Five years ago today, Timothy Treadwell was eaten by a grizzly bear. His story -- captivatingly told by Werner Herzog in the 2005 documentary "Grizzly Man" -- is a cautionary tale about the dangers of human beings getting too comfortable with wild nature, especially when that nature is big and carnivorous.

Treadwell is by no means the only person who learned this lesson the hard way. Every year, bears kill 5 to 10 people, sharks take out about 100, angry, angry hippos end 150 lives and nearly 500 buy the farm courtesy of our old friend Mr. Elephant.

So while holed up indoors, we decided to commemorate Treadwell and all the others who've ventured too close to murderous creatures by compiling a gallery of some of the most incredible deadly animal attacks ever. This may not teach you to respect nature, as Tim wanted, but at least you may grow to fear it ... a lot.


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Deadly Animal Attacks
Neither Cute, Nor Cuddly. Click here to learn about some of the most deadly animal attacks.
Torsten Blackwood, AFP / Getty Images

Deadly Animal Attacks

    In 2004, Orange County, Cal. mountain biker Mark Reynolds was attacked and killed by a 110-pound mountain lion while kneeling over to fix his bike's chain. Later in the same day, the big cat pounced on another biker and had its jaws on her head when other cyclists came to her rescue. The animal was later put down by rangers.

    Jason Edwards, National Geographic / Getty Images

    There are less than 4,000 of these giant lizards on Komodo, living alongside the 1,200 human residents of the island. Thirty-three years had passed without incident before an 8-year-old boy got too close to a Komodo Dragon in June 2007, shattering the seemingly harmonious coexistence.

    Fox Photos / Getty Images

    Hippos are not the cute animals many perceive them to be. They are extremely territorial, especially when in rut (a state of sexual excitement). In 1999, a horny hippopotamus mistook a tractor for a female and trampled a Parisian zoo director en route to the seductive machinery.

    George Nikitin, San Francisco Zoo / AP

    Sometimes an animal's rage only really comes out when it's a bit tipsy. Drunk off villagers' rice beer, a pack of elephants trampled six people in the northeast Indian state of Assam in 2002. "It has been noticed that elephants have developed a taste for rice beer and local liquor and they always look for it when they invade villages," explained an elephant expert after the incident.

    Henry Guttmann, Getty Images

    Between July 1 and July 12, 1916, five people were attacked by sharks along the New Jersey shoreline, and only one survived. The Jersey Shore shark attacks of 1916 would later inspire Peter Benchley to write the novel "Jaws."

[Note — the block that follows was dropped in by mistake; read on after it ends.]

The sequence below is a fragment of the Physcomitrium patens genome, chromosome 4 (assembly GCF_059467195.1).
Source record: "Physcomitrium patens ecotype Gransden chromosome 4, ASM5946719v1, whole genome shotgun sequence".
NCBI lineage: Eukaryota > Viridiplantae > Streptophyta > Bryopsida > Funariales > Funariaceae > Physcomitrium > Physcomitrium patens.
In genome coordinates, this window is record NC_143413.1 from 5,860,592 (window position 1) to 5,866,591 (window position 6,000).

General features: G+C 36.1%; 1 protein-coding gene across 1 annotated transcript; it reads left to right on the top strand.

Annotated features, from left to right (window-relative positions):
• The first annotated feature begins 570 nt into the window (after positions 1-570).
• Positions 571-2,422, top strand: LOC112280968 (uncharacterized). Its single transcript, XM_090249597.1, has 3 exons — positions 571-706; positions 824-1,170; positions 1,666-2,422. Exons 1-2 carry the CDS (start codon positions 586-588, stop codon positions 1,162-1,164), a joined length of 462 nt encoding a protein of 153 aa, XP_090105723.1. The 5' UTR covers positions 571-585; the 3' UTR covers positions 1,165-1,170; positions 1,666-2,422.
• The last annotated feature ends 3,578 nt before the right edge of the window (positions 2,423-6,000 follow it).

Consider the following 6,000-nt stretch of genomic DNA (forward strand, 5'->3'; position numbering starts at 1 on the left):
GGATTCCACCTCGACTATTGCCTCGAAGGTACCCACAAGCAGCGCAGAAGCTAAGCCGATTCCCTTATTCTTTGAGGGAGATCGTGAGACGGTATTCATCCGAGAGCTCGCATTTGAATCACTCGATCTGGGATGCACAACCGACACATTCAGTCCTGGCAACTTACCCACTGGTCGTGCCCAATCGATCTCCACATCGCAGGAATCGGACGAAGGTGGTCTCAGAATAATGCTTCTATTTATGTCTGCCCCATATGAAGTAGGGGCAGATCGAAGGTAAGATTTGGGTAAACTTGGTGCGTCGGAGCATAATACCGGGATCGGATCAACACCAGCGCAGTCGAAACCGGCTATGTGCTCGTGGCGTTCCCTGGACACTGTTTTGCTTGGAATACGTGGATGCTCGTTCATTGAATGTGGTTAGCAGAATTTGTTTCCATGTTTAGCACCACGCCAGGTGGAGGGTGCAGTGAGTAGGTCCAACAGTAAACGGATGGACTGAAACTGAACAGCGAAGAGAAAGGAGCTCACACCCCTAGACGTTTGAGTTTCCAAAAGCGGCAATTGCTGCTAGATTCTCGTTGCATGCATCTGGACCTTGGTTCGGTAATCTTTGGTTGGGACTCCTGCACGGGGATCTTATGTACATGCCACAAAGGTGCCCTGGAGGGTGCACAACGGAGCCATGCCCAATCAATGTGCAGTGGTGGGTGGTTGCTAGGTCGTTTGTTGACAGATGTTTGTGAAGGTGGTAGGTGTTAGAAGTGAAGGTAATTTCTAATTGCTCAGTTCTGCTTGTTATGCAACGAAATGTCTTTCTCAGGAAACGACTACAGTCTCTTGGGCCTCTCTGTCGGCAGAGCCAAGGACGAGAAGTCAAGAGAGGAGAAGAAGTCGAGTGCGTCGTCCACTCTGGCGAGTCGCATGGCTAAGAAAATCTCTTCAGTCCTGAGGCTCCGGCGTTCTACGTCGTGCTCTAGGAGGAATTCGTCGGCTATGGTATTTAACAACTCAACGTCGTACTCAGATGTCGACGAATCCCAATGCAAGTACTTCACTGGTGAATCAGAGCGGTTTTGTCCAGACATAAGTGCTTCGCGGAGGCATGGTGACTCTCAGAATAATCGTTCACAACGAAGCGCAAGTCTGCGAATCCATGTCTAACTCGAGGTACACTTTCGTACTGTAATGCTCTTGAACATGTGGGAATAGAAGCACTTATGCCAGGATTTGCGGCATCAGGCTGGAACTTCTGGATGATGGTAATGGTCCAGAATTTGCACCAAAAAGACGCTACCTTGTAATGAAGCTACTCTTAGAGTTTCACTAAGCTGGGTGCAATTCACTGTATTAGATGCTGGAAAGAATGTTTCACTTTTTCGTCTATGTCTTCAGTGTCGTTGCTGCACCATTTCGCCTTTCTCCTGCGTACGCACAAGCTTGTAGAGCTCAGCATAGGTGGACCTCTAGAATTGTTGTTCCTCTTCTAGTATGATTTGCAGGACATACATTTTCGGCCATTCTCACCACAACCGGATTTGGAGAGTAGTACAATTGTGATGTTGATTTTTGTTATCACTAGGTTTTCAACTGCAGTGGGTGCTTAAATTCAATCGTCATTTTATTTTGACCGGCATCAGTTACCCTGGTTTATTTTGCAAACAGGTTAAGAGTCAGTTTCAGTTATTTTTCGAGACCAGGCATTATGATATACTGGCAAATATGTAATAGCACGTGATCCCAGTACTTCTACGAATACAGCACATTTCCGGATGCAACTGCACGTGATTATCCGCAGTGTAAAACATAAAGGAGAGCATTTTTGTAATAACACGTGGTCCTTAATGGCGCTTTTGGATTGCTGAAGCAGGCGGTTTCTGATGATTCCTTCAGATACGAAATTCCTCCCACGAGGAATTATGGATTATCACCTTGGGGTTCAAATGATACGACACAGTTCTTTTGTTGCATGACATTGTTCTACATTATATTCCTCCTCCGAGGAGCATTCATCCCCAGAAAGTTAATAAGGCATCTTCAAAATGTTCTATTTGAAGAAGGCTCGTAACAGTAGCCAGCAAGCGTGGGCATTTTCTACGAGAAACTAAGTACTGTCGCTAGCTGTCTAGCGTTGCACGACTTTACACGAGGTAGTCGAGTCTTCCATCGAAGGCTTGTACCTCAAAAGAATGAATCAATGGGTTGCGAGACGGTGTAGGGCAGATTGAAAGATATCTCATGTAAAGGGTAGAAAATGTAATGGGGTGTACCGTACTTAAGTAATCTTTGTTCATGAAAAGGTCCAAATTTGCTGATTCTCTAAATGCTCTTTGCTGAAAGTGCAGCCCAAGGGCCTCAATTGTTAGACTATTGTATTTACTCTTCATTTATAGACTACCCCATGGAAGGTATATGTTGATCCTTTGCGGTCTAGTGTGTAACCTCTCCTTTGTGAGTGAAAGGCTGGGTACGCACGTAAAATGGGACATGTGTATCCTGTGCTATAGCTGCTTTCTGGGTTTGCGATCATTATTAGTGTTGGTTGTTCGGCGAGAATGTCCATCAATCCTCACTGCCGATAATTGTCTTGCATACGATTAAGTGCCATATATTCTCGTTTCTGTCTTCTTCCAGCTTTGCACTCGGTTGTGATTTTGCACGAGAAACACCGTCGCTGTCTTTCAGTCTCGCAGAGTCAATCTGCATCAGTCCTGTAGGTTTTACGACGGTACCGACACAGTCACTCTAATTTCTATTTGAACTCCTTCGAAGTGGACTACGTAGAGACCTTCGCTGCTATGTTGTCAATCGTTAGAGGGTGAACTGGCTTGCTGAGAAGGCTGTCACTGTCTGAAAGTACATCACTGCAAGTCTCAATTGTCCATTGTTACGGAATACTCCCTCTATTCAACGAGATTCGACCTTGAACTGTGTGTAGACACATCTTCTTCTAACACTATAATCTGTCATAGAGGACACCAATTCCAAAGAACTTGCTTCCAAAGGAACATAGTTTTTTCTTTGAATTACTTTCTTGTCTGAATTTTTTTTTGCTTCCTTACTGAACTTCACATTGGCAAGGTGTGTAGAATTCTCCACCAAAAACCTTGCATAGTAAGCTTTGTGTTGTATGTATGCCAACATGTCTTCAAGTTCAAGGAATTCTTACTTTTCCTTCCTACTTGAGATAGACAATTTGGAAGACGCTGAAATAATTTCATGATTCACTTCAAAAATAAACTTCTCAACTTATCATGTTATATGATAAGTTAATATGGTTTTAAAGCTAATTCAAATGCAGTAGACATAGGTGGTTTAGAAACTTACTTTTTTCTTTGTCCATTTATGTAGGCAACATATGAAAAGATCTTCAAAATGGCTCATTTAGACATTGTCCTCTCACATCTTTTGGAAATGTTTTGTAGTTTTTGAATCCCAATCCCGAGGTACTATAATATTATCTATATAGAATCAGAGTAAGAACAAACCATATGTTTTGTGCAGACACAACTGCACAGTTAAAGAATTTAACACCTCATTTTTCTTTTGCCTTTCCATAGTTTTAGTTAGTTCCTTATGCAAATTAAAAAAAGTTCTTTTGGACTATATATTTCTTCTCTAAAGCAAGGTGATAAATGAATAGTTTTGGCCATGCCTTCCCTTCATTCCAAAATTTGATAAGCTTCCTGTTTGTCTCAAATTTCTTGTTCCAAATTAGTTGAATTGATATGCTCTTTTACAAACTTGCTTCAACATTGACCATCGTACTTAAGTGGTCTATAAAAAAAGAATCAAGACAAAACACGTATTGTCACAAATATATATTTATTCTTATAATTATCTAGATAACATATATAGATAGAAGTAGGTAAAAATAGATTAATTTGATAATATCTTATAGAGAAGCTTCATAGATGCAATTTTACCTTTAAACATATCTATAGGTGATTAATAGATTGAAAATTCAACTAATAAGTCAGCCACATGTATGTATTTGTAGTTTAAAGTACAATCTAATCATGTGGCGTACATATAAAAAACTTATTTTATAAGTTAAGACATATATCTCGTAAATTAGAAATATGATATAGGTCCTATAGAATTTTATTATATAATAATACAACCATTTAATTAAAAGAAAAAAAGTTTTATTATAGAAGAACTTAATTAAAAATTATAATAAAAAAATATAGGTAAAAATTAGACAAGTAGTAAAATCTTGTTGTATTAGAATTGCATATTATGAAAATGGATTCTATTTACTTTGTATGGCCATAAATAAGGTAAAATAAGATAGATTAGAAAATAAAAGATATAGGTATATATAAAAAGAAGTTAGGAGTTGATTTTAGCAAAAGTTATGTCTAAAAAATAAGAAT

Torsten Blackwood, AFP / Getty Images

    In 2006, chimps attacked and killed an employee of the Tacugama Chimpanzee Sanctuary in Sierra Leone. The chimpanzees also roughed up some American and Canadian workers. Word is they were docile moments before they flew into a rage, biting and tearing at the clothes of anyone within striking distance.

    Professor Val Plumwood was famous in her native Australia for surviving the death roll of a saltwater crocodile, an extremely rare feat. She was not, however, able to survive the attack of a snake. The naturalist is believed to have been bitten a few days before being found dead on her property.

    Mark Sullivan, WireImage.com

    "Crocodile Hunter" Steve Irwin wrestled his nick-namesake and generally palled around with some nasty critters, but it was a seemingly benign stingray that took out the star of TV and movies. The animal's barb pierced Irwin's chest while he and his crew were shooting a documentary in 2006.

    Rubberball

    People are fascinated by big cats, making them a big draw for zoos. A 4-year-old Siberian tiger at the San Francisco zoo was tired of all the crowd-pleasing on Christmas Day of 2007, and decided to bound over a 20-foot wall to attack zoo patrons. One person was killed and two others were mauled.

    AP

    Though they haven't killed anyone yet, Australian farmers have recently starting voicing their concerns about hybrid wild dogs. Apparently, when a canine reaches 21 kilos, it has the ability to kill creatures its own weight and above to survive. Farmers say the dogs are currently at 19.5 kilos and growing larger.

    Grey Villet, Time Life Pictures / Getty Images